January 27, 2020
Without a doubt, the most prominent Illinoisan of the antebellum period was Stephen A. Douglas, not Abraham Lincoln. In fact, Lincoln once wrote in 1856 that “twenty-two years ago Judge Douglas and I first became acquainted. We were both young then; he a trifle younger than I. Even then, we were both ambitious; I, perhaps, quite as much so as he. With me, the race of ambition has been a failure--a flat failure; with him it has been one of splendid success. His name fills the nation; and is not unknown, even, in foreign lands.”
The famed Democrat began his legal career roughly the same time as Lincoln. Living in a Democratic-stronghold state afforded Douglas much greater political opportunities than his young Whig rival. Douglas quickly moved from State’s Attorney to Illinois Representative to Registrar of the Springfield Land Office to Secretary of State to the Supreme Court of Illinois to the U.S. House and then to the U.S. Senate in roughly a ten-year period. Despite his rapid political rise, Douglas enjoyed modest success as a member of the Illinois bar. Douglas was involved in several politically charged legal cases, such as People ex rel. McClernand v. Field (3 Ill. 79 (1839)) and Spragins v. Houghton (3 Ill. 377 (1840)), the secretary of state case and the alien voting case that resulted in a change in the structure of the Supreme Court.
As state’s attorney, one episode early in his tenure resulted in a significant boost to his reputation. At one of Douglas’s first terms as state’s attorney in McLean County, he wrote a number of indictments in preparation for the beginning of court. John T. Stuart, a state representative and political rival, made a motion to quash all of the indictments because Douglas had spelled McLean as M’Lean. Stuart noted that there was no such county of M’Lean. Douglas demanded that Stuart show proof the county name was indeed misspelled. Stuart obtained a copy of the 1831 statute book that published the law creating McLean County. To Stuart’s astonishment (and Douglas’s), the county was spelled M’Lean in the statute book (see attached photo). The judge denied the motion to quash the indictments, and the cases proceeded forward.
Most observers believed that the young state’s attorney laid a trap for the more seasoned lawyer, and Douglas cultivated this image throughout his legal and political career. His legal and political lesson learned from this episode was to “admit nothing, and require my adversary to prove everything material to the success of his cause.”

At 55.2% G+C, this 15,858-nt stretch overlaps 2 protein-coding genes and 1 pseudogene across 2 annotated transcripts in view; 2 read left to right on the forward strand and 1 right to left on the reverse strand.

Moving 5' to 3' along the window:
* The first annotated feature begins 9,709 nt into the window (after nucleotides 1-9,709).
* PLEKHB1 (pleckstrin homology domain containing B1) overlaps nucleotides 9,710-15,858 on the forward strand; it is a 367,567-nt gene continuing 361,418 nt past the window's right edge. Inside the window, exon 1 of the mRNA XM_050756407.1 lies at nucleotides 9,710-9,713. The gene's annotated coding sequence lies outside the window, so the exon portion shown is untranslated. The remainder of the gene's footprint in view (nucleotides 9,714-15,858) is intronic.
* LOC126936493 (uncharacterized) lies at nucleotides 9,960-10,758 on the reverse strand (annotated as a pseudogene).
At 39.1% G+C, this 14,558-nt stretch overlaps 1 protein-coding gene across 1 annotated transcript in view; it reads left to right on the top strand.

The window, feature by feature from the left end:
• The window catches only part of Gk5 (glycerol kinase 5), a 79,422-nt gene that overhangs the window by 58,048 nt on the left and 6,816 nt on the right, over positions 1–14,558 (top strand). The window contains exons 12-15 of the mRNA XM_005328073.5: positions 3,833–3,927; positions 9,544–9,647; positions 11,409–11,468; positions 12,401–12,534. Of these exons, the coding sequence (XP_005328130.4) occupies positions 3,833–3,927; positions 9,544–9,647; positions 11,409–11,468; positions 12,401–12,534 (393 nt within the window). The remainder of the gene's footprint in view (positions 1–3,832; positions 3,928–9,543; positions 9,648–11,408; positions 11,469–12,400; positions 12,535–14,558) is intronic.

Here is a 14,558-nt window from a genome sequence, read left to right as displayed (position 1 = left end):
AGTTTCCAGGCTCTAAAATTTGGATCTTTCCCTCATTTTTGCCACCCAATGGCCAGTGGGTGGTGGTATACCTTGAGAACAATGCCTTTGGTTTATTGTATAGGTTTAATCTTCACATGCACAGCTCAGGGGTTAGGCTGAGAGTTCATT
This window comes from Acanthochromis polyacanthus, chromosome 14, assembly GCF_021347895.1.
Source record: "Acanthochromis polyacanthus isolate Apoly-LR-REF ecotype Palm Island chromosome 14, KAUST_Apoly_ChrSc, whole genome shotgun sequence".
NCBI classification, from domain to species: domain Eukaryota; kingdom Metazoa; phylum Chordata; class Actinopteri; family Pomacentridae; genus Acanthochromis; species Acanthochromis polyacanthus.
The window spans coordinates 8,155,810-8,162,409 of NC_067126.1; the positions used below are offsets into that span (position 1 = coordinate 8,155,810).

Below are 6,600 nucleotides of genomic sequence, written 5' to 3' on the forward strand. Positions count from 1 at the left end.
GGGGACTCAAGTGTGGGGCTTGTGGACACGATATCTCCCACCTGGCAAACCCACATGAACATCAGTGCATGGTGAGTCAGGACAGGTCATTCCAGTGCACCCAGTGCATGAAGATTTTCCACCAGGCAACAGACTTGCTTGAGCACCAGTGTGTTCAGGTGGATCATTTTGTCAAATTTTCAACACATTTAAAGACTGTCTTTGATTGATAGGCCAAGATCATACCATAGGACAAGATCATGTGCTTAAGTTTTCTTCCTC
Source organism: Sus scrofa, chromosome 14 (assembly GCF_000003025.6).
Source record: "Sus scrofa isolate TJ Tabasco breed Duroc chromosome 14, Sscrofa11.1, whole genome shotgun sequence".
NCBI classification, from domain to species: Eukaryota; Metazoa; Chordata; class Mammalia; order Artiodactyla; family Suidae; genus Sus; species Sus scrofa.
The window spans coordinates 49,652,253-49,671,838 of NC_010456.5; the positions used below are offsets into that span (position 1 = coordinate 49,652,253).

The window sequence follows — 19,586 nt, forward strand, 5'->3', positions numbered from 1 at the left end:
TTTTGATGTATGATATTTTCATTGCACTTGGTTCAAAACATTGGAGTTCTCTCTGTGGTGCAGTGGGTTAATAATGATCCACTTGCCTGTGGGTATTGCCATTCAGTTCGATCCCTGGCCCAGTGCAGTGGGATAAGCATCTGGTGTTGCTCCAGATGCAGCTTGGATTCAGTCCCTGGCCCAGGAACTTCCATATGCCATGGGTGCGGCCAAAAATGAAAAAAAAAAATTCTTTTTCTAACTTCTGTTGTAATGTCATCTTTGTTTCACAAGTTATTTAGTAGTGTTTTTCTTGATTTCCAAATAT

Unlike most attorneys of his era, Douglas did not enter into any sustained legal partnerships. He practiced briefly with John D. Urquhart of Springfield, but Douglas’s quick rise politically offered little opportunities for law partnerships. In one case in 1840, Douglas and Abraham Lincoln appeared together as co-counsel in defending a murder case in DeWitt County. Their client was found not guilty. Douglas demanded and received his $200 payment, but Lincoln took a $200 promissory note and two years later had to sue the client to recover his fee. Lincoln and Douglas opposed each other in the Truett murder case—a politically charged Sangamon County case in which Douglas represented the prosecution and Lincoln represented the defendant. Henry Truett had shot and killed Dr. Jacob Early after Early refused to admit to authoring resolutions denouncing Truett’s father-in-law, Congressman William May. Observers believed Douglas presented an “airtight” case against Truett, but Lincoln successfully created reasonable doubt that the shot was fired in self-defense. The jury agreed with Lincoln and found Truett not guilty.
Other than a few cases here and there in the late 1840s and early 1850s, Douglas did not practice law much after his two-year tenure ended on the Illinois Supreme Court in 1843. His claim to fame is not as a leader of the Illinois bar, but using the law as a stepping-stone to higher political aspirations that resulted in fourteen years in the U.S. Senate and two unsuccessful campaigns for the presidency.